Fire Island is Hulu’s most recent romantic comedy and the latest spin on the Jane Austen classic, Pride and Prejudice. Sadly, great LGBTQ+ films are still somewhat difficult to come by, especially ones with happy endings. “Bury Your Gays” is a popular phrase for the entertainment industry’s tendency to give LGBTQ+ characters a bad ending: such as death, heartbreak, turning straight, or worse. While some sad endings are narratively justified, it’s such a common ending that finding a happy gay couple is exciting, and Fire Island is just that movie.
The film takes inspiration from New York’s real Fire Island, which has been home to a gay resort and afternoon tea dances since the 1950s. It follows the friendship of 5 gay men spending their last summer together at the resort, while also attempting to hook up along the way. While it certainly has its flaws, this is a wonderfully diverse addition to LGBTQ+ film!
The movie pulls you in right off the bat, as a gay men’s chorus sings the Searchlight Pictures tune, off-key. There is hardly a single moment where the humor takes a break. The strength of the comedy can be off-putting to some, hence, the reviews of Fire Island are quite mixed. It especially focuses on sexual, club-crawling humor and LGBTQ+ jargon, situations, and jokes that the general public could get lost on. However, I have not seen a single rom-com that isn’t over-exaggerated, it’s just part of the genre. That being said, this movie employs many staples of rom-coms including a dance scene, a karaoke sing-a-long, party games, walking on the beach, and even the ever-loved chasing your love before they leave trope. Although these are common tropes, they’re used in refreshing ways, and it truly feels like this movie was made by people with these lived experiences. The director explains:
“For [writer] Joel Kim Booster, part of the reason he made this [movie] was so that he could go on vacation with his best friend Bowen on the island. It was a way to make work and pleasure happen at the same time. When he told me that, I really wanted to make sure that we never forgot that the spirit of this project was to go and have fun in the way that these characters are having fun.” — Director Andrew Ahn
You might be wondering how this is related to Pride and Prejudice. It may not obviously evoke the Austen piece right off the bat, after all, you likely imagine corsets, ball gowns, and dowries instead of crop tops, booze, and neon lights. However, Noah and his refusal to understand his own feelings, while wondering about Howie, is exactly what Jane Austen was all about. The modern topics and humor take this film to the 21st century, adding a refreshing touch to a good rom-com.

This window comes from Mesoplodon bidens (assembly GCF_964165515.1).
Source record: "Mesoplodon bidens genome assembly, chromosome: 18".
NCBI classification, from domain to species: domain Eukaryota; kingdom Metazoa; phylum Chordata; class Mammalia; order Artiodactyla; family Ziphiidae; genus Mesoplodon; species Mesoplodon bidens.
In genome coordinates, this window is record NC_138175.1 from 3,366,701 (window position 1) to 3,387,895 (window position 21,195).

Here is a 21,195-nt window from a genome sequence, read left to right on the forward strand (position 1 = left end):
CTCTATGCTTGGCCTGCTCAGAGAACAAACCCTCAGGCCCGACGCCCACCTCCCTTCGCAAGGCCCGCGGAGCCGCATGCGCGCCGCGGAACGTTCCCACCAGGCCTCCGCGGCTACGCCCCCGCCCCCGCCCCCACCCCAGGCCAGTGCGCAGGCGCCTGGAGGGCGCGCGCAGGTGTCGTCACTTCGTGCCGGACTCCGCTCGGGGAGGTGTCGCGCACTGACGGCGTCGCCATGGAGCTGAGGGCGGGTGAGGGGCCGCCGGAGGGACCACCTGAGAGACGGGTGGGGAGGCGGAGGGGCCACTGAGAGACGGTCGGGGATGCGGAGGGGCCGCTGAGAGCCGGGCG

A Win For Diversity
This film is an absolute gem for diversity. The main two groups are the Asian and LGBTQ+ communities. The main two characters are Asian. There are other actors, both of color and white, who play supporting roles to the main cast. There is no straight person unnecessarily shoehorned into the film. It’s not strange for Women to be excluded from a gay male film, but the film has one lesbian woman who acts much like a mother to the main cast. This woman is played by Margaret Cho, and honestly, she is one of the highlights of this movie.
Perhaps the greatest aspect of this film is that it is written, directed, and acted by LGBTQ+ actors. Although we have been getting more LGBTQ+ representation over the years, the roles are often still played by cisgender, heterosexual actors. Having this diversity in its production definitely helps it be relevant and realistic to the communities it portrays.
What It Could’ve Done Better
Pride and Prejudice has been reimagined more times than I can count. But considering it was written in 1813, it can sometimes get awkward in a modern retelling. One of my biggest problems with Fire Island, was that for the entire movie, Noah can’t hook up with anyone simply because he wants his best friend Howie to find someone first. This doesn’t really work because Noah’s hesitation with love in fear of being hurt was motivation enough. Also, modern people hardly ever have this kind of pact anymore. Along this line, it sort of made the main couple, Howie and Charlie, quite boring, as Noah was the one with more interesting conflict with Will.
This film is 98% rom-com and 2% serious, because, while it deals with a few more serious topics, it’s lacking something to truly drive those subjects home. Perhaps it’s because this film follows the typical rom-com formula and almost all of its best parts are outside that line. It leaves me wishing it wasn’t a Pride and Prejudice spinoff and instead hoping that both Booster and Ahn ran wild and free with it. Maybe I’m just tired of rom-coms continuing their same traditions for decades and was hoping that an LGBTQ+ team could serve me something unique and not as rushed. They focused much more on the fun rather than any real plot.
Despite all of this, the romances do make your heart flutter, especially Noah and Will’s. The film goes through the ups and downs of romance while giving us the gay couple we’ve always wanted, it just left me wanting more. Regardless, I feel like Fire Island is a wonderful addition to the genre and worth a watch for Pride Month if you’re looking for some laughs.